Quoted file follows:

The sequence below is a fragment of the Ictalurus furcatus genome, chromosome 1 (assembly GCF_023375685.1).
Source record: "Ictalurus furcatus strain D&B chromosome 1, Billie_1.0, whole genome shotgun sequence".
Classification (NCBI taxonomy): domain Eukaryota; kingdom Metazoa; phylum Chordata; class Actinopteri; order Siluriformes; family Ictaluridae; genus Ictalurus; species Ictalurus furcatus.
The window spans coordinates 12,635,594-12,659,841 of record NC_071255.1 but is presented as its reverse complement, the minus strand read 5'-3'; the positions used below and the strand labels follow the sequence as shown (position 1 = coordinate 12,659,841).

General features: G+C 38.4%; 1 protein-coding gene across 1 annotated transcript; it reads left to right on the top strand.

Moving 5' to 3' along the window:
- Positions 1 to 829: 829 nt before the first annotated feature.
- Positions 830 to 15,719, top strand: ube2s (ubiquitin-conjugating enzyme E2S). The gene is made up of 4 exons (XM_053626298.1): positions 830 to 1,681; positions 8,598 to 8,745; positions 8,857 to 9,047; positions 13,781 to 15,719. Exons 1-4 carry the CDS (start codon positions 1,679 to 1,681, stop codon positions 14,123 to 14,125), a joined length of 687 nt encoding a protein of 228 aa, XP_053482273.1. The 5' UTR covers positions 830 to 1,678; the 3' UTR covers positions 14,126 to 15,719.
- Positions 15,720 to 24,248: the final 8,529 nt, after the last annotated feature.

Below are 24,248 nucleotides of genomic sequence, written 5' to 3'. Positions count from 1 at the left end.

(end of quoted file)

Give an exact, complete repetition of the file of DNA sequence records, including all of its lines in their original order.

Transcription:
The sequence below is a fragment of the Ictalurus furcatus genome, chromosome 1 (assembly GCF_023375685.1).
Source record: "Ictalurus furcatus strain D&B chromosome 1, Billie_1.0, whole genome shotgun sequence".
Classification (NCBI taxonomy): domain Eukaryota; kingdom Metazoa; phylum Chordata; class Actinopteri; order Siluriformes; family Ictaluridae; genus Ictalurus; species Ictalurus furcatus.
The window spans coordinates 12,635,594-12,659,841 of record NC_071255.1 but is presented as its reverse complement, the minus strand read 5'-3'; the positions used below and the strand labels follow the sequence as shown (position 1 = coordinate 12,659,841).

General features: G+C 38.4%; 1 protein-coding gene across 1 annotated transcript; it reads left to right on the top strand.

Moving 5' to 3' along the window:
- Positions 1 to 829: 829 nt before the first annotated feature.
- Positions 830 to 15,719, top strand: ube2s (ubiquitin-conjugating enzyme E2S). The gene is made up of 4 exons (XM_053626298.1): positions 830 to 1,681; positions 8,598 to 8,745; positions 8,857 to 9,047; positions 13,781 to 15,719. Exons 1-4 carry the CDS (start codon positions 1,679 to 1,681, stop codon positions 14,123 to 14,125), a joined length of 687 nt encoding a protein of 228 aa, XP_053482273.1. The 5' UTR covers positions 830 to 1,678; the 3' UTR covers positions 14,126 to 15,719.
- Positions 15,720 to 24,248: the final 8,529 nt, after the last annotated feature.

Below are 24,248 nucleotides of genomic sequence, written 5' to 3'. Positions count from 1 at the left end.